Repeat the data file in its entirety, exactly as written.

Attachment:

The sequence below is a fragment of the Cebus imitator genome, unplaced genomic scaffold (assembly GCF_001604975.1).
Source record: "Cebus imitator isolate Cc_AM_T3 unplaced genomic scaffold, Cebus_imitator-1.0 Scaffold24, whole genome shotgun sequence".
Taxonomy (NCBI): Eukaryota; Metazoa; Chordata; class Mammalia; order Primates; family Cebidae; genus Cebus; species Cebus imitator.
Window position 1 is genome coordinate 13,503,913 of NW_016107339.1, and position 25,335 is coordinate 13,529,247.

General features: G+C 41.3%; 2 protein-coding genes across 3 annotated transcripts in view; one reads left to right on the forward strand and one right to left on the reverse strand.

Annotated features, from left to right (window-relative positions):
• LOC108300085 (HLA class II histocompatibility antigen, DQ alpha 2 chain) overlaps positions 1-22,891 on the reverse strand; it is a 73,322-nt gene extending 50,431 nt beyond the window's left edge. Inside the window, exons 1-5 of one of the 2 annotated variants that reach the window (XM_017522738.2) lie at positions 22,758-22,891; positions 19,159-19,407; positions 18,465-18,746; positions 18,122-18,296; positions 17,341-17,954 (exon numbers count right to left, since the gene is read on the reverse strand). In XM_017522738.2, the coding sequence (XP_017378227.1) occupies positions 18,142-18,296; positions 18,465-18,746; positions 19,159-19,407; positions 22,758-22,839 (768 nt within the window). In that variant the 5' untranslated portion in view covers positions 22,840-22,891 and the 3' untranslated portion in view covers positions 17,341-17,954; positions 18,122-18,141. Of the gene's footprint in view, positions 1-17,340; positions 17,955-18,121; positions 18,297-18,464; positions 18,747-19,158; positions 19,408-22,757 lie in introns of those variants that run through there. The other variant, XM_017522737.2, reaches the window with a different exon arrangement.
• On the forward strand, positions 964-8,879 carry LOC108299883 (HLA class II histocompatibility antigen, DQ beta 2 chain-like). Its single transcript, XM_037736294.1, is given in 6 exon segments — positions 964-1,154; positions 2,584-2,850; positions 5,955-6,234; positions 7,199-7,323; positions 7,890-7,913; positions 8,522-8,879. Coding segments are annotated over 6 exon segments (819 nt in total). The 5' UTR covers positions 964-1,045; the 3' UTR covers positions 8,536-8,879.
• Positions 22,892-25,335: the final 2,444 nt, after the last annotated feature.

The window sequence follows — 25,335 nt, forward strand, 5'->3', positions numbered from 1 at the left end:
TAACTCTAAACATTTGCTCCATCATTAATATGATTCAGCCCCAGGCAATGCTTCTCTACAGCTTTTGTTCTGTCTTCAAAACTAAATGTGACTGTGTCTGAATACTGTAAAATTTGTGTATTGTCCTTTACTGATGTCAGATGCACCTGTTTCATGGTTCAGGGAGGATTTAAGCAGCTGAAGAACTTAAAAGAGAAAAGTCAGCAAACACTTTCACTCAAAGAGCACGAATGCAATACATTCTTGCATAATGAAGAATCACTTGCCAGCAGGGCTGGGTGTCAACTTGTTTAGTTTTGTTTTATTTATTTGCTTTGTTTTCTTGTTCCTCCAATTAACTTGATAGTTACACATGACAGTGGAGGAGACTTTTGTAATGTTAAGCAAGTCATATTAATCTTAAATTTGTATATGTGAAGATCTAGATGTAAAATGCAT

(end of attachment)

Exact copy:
The sequence below is a fragment of the Cebus imitator genome, unplaced genomic scaffold (assembly GCF_001604975.1).
Source record: "Cebus imitator isolate Cc_AM_T3 unplaced genomic scaffold, Cebus_imitator-1.0 Scaffold24, whole genome shotgun sequence".
Taxonomy (NCBI): Eukaryota; Metazoa; Chordata; class Mammalia; order Primates; family Cebidae; genus Cebus; species Cebus imitator.
Window position 1 is genome coordinate 13,503,913 of NW_016107339.1, and position 25,335 is coordinate 13,529,247.

General features: G+C 41.3%; 2 protein-coding genes across 3 annotated transcripts in view; one reads left to right on the forward strand and one right to left on the reverse strand.

Annotated features, from left to right (window-relative positions):
• LOC108300085 (HLA class II histocompatibility antigen, DQ alpha 2 chain) overlaps positions 1-22,891 on the reverse strand; it is a 73,322-nt gene extending 50,431 nt beyond the window's left edge. Inside the window, exons 1-5 of one of the 2 annotated variants that reach the window (XM_017522738.2) lie at positions 22,758-22,891; positions 19,159-19,407; positions 18,465-18,746; positions 18,122-18,296; positions 17,341-17,954 (exon numbers count right to left, since the gene is read on the reverse strand). In XM_017522738.2, the coding sequence (XP_017378227.1) occupies positions 18,142-18,296; positions 18,465-18,746; positions 19,159-19,407; positions 22,758-22,839 (768 nt within the window). In that variant the 5' untranslated portion in view covers positions 22,840-22,891 and the 3' untranslated portion in view covers positions 17,341-17,954; positions 18,122-18,141. Of the gene's footprint in view, positions 1-17,340; positions 17,955-18,121; positions 18,297-18,464; positions 18,747-19,158; positions 19,408-22,757 lie in introns of those variants that run through there. The other variant, XM_017522737.2, reaches the window with a different exon arrangement.
• On the forward strand, positions 964-8,879 carry LOC108299883 (HLA class II histocompatibility antigen, DQ beta 2 chain-like). Its single transcript, XM_037736294.1, is given in 6 exon segments — positions 964-1,154; positions 2,584-2,850; positions 5,955-6,234; positions 7,199-7,323; positions 7,890-7,913; positions 8,522-8,879. Coding segments are annotated over 6 exon segments (819 nt in total). The 5' UTR covers positions 964-1,045; the 3' UTR covers positions 8,536-8,879.
• Positions 22,892-25,335: the final 2,444 nt, after the last annotated feature.

The window sequence follows — 25,335 nt, forward strand, 5'->3', positions numbered from 1 at the left end:
TAACTCTAAACATTTGCTCCATCATTAATATGATTCAGCCCCAGGCAATGCTTCTCTACAGCTTTTGTTCTGTCTTCAAAACTAAATGTGACTGTGTCTGAATACTGTAAAATTTGTGTATTGTCCTTTACTGATGTCAGATGCACCTGTTTCATGGTTCAGGGAGGATTTAAGCAGCTGAAGAACTTAAAAGAGAAAAGTCAGCAAACACTTTCACTCAAAGAGCACGAATGCAATACATTCTTGCATAATGAAGAATCACTTGCCAGCAGGGCTGGGTGTCAACTTGTTTAGTTTTGTTTTATTTATTTGCTTTGTTTTCTTGTTCCTCCAATTAACTTGATAGTTACACATGACAGTGGAGGAGACTTTTGTAATGTTAAGCAAGTCATATTAATCTTAAATTTGTATATGTGAAGATCTAGATGTAAAATGCAT